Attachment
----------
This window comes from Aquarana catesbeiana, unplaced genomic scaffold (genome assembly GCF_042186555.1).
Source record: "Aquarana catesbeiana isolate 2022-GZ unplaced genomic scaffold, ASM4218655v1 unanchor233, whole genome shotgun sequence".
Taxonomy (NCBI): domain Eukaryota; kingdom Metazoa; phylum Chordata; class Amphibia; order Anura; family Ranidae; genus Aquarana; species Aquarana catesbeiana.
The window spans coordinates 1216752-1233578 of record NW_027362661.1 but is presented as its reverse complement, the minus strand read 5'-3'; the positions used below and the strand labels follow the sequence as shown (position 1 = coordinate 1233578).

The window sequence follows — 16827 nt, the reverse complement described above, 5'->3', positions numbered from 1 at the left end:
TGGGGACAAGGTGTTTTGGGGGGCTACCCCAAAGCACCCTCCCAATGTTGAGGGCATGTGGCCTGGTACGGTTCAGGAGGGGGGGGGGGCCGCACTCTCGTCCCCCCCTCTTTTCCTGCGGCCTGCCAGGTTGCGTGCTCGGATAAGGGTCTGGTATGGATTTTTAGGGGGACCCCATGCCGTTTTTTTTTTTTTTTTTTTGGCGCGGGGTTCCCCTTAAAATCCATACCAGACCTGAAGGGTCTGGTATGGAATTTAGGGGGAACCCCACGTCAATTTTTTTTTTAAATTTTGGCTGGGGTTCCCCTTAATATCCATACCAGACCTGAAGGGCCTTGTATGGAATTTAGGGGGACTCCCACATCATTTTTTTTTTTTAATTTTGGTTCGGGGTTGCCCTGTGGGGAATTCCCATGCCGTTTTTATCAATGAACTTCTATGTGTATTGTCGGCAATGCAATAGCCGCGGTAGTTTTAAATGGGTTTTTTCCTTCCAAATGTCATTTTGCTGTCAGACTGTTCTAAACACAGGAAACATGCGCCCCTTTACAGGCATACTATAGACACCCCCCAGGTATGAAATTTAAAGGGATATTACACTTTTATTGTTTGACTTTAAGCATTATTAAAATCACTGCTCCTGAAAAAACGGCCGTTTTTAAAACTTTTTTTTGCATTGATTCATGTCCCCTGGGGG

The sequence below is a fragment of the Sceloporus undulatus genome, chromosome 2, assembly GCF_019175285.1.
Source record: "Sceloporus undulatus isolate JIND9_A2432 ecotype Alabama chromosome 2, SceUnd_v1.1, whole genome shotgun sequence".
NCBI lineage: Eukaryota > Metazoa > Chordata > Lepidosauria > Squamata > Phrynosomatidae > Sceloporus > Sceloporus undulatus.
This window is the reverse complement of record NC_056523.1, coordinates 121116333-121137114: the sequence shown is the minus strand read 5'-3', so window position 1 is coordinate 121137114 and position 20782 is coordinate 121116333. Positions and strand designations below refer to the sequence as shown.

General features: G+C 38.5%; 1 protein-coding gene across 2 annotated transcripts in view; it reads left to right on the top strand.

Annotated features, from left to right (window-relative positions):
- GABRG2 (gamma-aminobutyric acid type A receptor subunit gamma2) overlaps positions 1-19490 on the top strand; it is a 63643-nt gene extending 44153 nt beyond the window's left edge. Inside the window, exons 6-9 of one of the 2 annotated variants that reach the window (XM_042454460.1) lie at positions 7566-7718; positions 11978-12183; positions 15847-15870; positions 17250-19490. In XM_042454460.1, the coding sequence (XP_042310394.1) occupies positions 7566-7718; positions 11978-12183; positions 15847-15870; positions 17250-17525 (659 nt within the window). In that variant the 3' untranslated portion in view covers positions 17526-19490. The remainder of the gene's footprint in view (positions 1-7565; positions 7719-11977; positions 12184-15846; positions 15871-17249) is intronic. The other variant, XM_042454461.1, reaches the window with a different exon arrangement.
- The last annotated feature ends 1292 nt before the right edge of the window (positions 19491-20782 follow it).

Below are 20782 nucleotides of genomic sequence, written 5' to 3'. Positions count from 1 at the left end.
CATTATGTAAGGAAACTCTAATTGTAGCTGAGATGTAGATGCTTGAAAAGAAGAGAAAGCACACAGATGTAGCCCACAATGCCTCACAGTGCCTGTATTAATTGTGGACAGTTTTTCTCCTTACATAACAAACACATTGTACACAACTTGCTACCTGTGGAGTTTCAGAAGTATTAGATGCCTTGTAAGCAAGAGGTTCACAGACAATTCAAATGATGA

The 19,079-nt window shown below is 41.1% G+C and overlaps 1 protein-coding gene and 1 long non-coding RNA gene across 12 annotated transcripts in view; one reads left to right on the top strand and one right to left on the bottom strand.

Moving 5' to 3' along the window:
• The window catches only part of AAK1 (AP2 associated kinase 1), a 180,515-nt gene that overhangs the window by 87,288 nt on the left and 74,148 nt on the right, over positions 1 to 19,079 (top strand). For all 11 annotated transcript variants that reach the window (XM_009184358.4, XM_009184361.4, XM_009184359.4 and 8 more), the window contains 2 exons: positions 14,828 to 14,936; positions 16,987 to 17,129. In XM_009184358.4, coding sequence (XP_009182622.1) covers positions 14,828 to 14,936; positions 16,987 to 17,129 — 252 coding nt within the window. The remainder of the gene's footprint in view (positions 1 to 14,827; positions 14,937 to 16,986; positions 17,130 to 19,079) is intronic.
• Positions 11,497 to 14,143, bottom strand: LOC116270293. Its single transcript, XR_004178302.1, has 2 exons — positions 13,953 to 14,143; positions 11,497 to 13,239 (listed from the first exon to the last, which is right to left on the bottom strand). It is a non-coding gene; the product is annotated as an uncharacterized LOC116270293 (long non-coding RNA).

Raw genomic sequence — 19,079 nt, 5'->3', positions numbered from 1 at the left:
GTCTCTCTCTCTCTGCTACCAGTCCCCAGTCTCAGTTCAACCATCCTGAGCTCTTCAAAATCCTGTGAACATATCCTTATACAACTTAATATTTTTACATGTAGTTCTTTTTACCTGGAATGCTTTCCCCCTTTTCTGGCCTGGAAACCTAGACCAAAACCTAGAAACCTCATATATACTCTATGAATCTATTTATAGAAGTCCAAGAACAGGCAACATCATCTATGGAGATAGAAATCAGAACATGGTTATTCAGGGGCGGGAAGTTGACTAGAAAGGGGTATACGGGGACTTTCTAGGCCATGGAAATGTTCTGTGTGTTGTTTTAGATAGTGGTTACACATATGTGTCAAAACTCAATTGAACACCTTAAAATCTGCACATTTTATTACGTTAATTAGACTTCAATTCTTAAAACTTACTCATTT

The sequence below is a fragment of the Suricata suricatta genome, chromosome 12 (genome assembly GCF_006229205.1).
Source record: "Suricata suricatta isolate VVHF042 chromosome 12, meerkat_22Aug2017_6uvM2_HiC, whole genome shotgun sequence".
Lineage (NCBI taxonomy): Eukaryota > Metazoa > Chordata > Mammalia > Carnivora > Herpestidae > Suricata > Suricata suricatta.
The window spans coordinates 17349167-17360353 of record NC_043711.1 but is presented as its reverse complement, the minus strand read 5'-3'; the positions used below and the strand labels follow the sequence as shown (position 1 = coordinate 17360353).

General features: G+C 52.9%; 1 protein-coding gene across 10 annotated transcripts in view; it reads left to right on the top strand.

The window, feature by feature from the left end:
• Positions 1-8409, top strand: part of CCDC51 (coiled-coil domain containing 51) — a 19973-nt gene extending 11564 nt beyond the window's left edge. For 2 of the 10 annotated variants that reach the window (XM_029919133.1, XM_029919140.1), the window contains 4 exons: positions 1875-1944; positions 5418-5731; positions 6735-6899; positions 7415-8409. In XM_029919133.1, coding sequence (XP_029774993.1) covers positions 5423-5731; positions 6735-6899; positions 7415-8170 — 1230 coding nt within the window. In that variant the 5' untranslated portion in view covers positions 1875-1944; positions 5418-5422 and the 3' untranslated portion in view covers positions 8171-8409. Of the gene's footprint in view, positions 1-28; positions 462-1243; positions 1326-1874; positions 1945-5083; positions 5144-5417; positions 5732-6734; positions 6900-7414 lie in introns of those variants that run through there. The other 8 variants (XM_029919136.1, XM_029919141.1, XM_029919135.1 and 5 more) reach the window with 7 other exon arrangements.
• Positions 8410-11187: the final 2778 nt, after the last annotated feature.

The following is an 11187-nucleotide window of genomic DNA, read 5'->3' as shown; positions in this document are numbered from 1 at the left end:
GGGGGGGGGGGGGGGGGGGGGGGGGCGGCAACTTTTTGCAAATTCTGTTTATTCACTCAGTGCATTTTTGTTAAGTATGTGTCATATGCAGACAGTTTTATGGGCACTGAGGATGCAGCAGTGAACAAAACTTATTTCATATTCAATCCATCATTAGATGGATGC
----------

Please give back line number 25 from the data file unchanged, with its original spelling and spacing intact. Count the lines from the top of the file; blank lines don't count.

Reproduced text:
Lineage (NCBI taxonomy): Eukaryota > Metazoa > Chordata > Mammalia > Carnivora > Herpestidae > Suricata > Suricata suricatta.